March 29, 2012
By: Kyle Lagunas, HR Analyst at Software Advice
Consumer technologies continue to change the way we work -- a trend that’s been coined as the consumerization of IT.
Employees now have access to powerful tools, applications and home-based networks -- and they often expect that same access at work.
For human resources professionals, the consumerization of IT poses both challenges and opportunities.
Whether it’s employee and manager self-service portals or the growing number of social media elements in performance and learning management, the technology that both virtual employees and in-house workers expect to find in their job is changing.
How will these platforms impact the way an organization recruits employees, drives employee engagement and manages their workforce?
To find out, I spoke thought leaders across a range of HR functions.
Here are some highlights:
Lagunas: Many organizations struggle with the unique challenges specific to recruiting and managing an increasingly mobile and tech-savvy workforce. How can HR tackle these challenges head on, and support leadership in these endeavors?
Bob Calamai, Director of HRM & Development at NYU/SCPS: We've come a really long way from command and control management where if a manager didn't see you in your cubicle you “weren't working.”
We're moving more quickly toward a workforce that is more scattered and there are some basic management principles that leaders need to keep in mind.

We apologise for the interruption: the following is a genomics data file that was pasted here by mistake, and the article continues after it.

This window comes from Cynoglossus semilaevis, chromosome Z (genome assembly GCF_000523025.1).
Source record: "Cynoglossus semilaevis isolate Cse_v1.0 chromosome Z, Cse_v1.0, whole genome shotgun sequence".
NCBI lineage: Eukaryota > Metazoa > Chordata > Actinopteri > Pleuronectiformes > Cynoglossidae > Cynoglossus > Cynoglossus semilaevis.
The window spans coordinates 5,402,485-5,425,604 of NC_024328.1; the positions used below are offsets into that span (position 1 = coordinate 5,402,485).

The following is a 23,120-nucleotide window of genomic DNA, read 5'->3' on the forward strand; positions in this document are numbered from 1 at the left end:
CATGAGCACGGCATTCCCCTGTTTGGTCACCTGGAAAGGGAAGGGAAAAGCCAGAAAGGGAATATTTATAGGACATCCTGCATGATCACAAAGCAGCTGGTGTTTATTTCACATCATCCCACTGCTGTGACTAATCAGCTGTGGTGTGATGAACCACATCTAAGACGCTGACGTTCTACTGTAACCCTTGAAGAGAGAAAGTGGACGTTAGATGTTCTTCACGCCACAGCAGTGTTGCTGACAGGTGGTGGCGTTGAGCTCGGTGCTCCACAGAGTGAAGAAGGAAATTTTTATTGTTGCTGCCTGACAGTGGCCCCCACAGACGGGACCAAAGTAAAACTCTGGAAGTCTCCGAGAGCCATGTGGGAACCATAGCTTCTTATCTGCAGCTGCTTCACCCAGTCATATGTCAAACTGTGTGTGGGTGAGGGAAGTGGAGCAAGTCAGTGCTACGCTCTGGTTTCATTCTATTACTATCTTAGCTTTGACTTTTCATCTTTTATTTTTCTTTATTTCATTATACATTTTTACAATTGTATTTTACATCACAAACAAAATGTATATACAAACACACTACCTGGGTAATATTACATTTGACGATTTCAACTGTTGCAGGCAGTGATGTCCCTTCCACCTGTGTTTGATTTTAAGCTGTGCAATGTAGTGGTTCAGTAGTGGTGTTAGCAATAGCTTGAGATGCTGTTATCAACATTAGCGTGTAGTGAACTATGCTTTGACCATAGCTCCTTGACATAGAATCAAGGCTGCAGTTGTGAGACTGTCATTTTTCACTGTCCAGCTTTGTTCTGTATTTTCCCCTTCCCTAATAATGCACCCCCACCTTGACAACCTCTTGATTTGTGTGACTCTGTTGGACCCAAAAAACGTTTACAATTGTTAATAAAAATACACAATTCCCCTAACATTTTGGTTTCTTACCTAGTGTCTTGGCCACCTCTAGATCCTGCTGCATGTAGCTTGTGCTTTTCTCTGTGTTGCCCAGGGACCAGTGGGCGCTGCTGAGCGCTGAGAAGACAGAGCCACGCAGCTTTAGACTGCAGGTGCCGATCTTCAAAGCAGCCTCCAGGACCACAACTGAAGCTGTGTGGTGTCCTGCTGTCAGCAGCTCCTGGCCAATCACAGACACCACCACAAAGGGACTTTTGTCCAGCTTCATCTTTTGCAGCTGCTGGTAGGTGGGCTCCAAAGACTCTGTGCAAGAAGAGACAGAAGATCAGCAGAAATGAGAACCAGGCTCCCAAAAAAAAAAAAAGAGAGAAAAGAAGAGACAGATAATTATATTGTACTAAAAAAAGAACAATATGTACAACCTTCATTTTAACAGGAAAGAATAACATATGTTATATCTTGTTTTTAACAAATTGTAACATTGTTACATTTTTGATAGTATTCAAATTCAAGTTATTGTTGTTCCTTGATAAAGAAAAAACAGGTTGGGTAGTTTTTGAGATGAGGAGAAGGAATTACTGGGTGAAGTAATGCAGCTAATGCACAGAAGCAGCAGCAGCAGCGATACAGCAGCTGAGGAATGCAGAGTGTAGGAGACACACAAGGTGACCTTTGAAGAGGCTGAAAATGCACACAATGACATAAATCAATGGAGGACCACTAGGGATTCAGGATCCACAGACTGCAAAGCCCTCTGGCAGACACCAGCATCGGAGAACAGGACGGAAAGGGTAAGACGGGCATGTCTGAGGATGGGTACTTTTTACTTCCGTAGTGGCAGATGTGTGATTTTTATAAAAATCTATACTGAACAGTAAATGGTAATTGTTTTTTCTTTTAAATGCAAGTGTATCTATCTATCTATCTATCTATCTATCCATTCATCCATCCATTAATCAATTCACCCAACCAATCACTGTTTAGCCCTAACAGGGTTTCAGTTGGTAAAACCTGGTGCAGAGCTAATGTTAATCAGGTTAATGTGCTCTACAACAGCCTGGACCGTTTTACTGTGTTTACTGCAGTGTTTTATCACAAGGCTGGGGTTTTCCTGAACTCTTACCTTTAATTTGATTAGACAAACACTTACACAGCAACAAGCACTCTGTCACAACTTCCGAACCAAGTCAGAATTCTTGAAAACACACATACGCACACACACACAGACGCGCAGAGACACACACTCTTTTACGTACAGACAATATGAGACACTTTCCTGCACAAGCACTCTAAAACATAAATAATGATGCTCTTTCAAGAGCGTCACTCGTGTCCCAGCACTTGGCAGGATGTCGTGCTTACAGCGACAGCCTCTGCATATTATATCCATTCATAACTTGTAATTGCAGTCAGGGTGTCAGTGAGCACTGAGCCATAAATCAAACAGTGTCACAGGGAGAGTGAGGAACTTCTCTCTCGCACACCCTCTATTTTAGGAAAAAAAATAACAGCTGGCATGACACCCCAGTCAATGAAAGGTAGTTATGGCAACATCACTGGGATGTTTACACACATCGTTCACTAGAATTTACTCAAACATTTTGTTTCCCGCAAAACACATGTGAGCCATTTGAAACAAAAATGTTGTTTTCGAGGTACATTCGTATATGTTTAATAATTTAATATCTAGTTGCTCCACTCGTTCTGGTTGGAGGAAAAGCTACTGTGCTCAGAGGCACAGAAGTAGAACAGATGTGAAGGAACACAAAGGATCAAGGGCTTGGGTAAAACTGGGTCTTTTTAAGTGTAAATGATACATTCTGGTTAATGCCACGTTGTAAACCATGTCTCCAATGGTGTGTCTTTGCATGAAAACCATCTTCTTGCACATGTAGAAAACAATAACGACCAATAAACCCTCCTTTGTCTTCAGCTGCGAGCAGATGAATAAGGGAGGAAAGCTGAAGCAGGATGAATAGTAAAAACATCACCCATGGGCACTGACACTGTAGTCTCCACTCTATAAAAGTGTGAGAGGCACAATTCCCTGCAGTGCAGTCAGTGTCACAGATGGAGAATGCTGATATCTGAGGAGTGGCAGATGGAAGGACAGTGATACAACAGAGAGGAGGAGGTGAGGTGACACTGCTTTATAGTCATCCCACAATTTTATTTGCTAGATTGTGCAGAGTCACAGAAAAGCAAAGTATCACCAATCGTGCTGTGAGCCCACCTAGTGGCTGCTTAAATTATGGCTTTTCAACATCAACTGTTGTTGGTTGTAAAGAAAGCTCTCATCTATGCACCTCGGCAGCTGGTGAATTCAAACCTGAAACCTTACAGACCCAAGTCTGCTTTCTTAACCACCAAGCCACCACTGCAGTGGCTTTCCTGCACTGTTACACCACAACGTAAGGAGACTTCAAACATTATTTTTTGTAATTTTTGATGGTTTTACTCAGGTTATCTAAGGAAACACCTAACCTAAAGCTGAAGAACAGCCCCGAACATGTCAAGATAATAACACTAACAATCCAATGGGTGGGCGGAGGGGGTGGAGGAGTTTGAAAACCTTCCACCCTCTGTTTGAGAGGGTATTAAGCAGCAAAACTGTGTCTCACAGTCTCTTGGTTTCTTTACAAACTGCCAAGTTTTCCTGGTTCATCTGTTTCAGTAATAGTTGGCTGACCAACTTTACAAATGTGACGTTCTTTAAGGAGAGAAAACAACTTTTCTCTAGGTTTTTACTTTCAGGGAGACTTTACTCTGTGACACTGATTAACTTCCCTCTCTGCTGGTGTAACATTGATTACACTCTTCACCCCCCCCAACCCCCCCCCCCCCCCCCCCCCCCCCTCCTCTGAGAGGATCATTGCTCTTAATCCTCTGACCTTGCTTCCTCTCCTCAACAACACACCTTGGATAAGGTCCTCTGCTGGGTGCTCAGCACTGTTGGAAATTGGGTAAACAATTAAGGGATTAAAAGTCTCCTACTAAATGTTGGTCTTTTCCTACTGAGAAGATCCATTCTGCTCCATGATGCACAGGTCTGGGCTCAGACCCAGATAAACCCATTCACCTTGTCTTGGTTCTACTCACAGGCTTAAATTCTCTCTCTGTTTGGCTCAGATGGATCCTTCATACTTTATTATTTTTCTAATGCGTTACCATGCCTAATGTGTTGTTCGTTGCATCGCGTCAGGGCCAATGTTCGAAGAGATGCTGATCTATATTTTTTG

So what do employees want? They want targets, feedback -- they want to know what's expected of them and how they're doing.
If we ask, “How can a remote workforce linked to technology impact those things -- positively or negatively?” that will help spark some interesting conversations with your leadership.
Lagunas: There’s a lot of conversation around the need for HR to position itself as a more strategic and consultative, rather than administrative and transactional, function. How might the consumerization of IT help (or hurt) efforts to that end?
Kevin W. Grossman, Chief Strategy Officer at HRMarketer.com: To me it’s obvious: it’ll help, if it’s executed efficiently and effectively.
Improved technologies, predictive data analytics, autonomy, impulse control and self-management -- all of this means less employee relations nightmares, less time spent micro-managing and more time freed up to guide and grow the enterprise into the 21st century.
To be able to identify what needs to get done -- where and why and by whom and how soon -- and then actually do this with employees and with teams all over the world -- that's how consumerization is helping today.
Lagunas: There's a widely-held view that access to consumer technology (social media, the Internet, mobile apps) will offer too many distractions, and negatively impact productivity. Do you agree or disagree?
Brandy Fulton, Vice President of HR Operations at Citrix Systems, Inc: The Internet, email, social media, mobile apps -- all of those things that potentially represent a distraction from business are also enablers of business.
Where would marketing be without social media? Where would people who do research and development be without the Internet?
You have to remember that employees love to be treated like adults. They want respect and trust and they want you to enable them to be successful. And if you’re giving them all of the tools to do their jobs, they'll appreciate it.
Kyle Lagunas is the HR Analyst at Software Advice -- an online resource for buyers guides and comparisons of talent management software. To read the entire roundtable discussion, visit the Software Advice blog.